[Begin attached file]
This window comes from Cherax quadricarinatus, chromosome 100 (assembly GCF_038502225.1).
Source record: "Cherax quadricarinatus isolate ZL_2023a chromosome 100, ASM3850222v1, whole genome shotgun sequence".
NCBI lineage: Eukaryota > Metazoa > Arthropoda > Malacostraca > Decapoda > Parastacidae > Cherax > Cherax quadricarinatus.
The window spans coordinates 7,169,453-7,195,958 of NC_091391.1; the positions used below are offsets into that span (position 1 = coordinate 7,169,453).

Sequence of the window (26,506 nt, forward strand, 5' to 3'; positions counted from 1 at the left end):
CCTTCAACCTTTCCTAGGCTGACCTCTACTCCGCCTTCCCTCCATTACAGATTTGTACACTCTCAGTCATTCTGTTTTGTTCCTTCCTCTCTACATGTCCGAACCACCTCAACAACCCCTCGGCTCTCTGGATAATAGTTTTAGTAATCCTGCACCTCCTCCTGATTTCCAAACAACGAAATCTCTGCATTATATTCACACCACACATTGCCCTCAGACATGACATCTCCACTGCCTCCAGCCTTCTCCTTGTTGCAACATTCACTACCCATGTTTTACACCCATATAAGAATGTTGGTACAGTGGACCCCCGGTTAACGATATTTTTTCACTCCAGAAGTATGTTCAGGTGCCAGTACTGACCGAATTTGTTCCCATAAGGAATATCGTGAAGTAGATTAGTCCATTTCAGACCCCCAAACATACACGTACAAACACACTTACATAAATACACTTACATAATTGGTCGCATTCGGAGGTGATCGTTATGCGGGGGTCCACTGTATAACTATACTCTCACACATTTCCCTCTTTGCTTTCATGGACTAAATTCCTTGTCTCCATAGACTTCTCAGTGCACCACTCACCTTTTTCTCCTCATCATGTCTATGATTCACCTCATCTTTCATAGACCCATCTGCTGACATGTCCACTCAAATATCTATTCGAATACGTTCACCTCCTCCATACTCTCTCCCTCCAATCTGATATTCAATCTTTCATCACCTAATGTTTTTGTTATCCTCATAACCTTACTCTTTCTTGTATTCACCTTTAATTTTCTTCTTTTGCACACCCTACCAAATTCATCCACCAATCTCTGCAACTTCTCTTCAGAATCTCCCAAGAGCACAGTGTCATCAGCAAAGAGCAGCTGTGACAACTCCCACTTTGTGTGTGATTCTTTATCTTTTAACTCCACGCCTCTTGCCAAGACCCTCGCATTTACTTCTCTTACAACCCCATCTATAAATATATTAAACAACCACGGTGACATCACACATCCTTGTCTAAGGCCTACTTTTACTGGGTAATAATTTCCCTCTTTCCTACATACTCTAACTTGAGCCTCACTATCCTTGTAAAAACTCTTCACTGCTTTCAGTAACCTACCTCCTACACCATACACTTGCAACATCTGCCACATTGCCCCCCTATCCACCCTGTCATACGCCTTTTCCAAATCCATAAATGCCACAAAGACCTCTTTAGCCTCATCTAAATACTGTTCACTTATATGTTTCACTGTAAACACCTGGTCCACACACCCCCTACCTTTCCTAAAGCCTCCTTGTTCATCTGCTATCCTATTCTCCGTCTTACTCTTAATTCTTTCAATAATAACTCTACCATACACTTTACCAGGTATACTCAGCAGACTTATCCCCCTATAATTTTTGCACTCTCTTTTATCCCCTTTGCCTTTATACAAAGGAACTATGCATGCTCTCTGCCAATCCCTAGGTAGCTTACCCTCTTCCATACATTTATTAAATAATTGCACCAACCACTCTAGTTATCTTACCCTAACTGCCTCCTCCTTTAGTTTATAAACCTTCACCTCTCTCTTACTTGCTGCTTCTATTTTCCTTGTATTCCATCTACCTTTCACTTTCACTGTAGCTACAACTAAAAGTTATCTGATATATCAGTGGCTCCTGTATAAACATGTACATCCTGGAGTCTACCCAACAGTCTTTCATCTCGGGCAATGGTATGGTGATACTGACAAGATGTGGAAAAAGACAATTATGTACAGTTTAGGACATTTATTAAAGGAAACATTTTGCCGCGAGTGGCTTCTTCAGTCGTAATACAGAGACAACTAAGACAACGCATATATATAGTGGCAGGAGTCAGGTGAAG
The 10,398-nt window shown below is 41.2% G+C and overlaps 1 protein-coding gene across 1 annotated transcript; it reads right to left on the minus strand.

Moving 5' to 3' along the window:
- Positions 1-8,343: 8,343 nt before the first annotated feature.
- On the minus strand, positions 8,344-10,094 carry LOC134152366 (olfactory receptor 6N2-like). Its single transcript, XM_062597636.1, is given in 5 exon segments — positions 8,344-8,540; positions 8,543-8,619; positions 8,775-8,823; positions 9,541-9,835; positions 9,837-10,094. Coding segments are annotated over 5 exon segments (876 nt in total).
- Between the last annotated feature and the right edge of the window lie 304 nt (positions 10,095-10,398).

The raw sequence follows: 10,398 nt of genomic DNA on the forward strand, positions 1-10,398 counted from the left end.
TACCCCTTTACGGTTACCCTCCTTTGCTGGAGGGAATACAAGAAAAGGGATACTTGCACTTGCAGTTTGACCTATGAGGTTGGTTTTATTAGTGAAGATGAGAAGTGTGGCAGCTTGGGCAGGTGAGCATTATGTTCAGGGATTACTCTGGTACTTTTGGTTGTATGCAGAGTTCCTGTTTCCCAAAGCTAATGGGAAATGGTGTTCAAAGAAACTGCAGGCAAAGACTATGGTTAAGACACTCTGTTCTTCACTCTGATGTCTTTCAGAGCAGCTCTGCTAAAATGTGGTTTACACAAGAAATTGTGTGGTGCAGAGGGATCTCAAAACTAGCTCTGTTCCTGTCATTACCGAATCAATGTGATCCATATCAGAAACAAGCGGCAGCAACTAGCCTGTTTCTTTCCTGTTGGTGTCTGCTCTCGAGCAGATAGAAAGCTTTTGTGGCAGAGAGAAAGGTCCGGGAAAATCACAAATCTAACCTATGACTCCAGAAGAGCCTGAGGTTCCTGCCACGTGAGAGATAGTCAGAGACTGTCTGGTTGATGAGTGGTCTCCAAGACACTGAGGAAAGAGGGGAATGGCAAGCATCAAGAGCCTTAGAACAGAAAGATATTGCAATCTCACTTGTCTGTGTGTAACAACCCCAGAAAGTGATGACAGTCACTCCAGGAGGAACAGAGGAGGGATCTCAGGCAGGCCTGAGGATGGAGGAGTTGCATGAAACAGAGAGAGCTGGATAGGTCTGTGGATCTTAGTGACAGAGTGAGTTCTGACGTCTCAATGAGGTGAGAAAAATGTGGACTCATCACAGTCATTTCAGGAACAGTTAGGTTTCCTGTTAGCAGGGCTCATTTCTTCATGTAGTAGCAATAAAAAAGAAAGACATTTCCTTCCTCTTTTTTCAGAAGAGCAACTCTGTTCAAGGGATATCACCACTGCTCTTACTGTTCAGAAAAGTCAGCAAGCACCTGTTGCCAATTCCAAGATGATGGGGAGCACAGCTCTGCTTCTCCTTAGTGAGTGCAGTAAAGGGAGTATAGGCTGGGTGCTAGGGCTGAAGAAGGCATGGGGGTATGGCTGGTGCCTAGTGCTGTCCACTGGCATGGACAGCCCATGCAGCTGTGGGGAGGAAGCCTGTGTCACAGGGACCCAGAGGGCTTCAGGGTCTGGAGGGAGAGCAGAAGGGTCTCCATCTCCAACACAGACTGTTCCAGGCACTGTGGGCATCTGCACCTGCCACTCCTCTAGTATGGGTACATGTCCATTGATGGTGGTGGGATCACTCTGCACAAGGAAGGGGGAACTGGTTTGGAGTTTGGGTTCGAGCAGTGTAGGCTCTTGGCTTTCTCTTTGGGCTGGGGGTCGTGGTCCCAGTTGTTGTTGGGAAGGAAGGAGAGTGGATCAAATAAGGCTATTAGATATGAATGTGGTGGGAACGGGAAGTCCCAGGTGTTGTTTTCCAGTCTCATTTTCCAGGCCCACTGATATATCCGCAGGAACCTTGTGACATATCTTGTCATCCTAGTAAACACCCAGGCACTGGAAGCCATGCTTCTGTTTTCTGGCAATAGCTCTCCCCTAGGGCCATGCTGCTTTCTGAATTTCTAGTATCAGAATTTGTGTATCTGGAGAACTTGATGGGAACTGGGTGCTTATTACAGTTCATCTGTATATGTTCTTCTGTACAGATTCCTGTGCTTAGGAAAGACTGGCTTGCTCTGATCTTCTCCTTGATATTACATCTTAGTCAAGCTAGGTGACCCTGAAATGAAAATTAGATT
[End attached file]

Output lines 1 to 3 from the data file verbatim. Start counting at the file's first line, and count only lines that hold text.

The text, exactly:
This window comes from Cherax quadricarinatus, chromosome 100 (assembly GCF_038502225.1).
Source record: "Cherax quadricarinatus isolate ZL_2023a chromosome 100, ASM3850222v1, whole genome shotgun sequence".
NCBI lineage: Eukaryota > Metazoa > Arthropoda > Malacostraca > Decapoda > Parastacidae > Cherax > Cherax quadricarinatus.